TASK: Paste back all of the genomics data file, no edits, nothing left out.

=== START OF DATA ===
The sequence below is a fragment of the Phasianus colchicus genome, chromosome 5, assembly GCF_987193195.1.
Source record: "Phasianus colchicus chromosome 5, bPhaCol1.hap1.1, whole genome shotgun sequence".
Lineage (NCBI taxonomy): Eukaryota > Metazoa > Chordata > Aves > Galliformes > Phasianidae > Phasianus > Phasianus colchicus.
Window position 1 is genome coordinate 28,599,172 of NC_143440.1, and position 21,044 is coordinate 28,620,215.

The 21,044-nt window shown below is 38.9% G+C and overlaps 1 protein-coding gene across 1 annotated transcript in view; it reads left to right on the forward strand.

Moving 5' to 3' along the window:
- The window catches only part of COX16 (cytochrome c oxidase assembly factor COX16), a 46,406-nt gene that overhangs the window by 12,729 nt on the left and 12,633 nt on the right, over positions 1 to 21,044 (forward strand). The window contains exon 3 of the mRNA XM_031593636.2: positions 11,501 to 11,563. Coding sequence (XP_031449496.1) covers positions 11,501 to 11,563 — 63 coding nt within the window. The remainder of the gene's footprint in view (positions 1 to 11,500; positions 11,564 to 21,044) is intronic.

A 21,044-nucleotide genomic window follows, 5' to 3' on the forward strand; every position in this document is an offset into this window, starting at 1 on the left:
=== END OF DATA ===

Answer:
The sequence below is a fragment of the Phasianus colchicus genome, chromosome 5, assembly GCF_987193195.1.
Source record: "Phasianus colchicus chromosome 5, bPhaCol1.hap1.1, whole genome shotgun sequence".
Lineage (NCBI taxonomy): Eukaryota > Metazoa > Chordata > Aves > Galliformes > Phasianidae > Phasianus > Phasianus colchicus.
Window position 1 is genome coordinate 28,599,172 of NC_143440.1, and position 21,044 is coordinate 28,620,215.

The 21,044-nt window shown below is 38.9% G+C and overlaps 1 protein-coding gene across 1 annotated transcript in view; it reads left to right on the forward strand.

Moving 5' to 3' along the window:
- The window catches only part of COX16 (cytochrome c oxidase assembly factor COX16), a 46,406-nt gene that overhangs the window by 12,729 nt on the left and 12,633 nt on the right, over positions 1 to 21,044 (forward strand). The window contains exon 3 of the mRNA XM_031593636.2: positions 11,501 to 11,563. Coding sequence (XP_031449496.1) covers positions 11,501 to 11,563 — 63 coding nt within the window. The remainder of the gene's footprint in view (positions 1 to 11,500; positions 11,564 to 21,044) is intronic.

A 21,044-nucleotide genomic window follows, 5' to 3' on the forward strand; every position in this document is an offset into this window, starting at 1 on the left: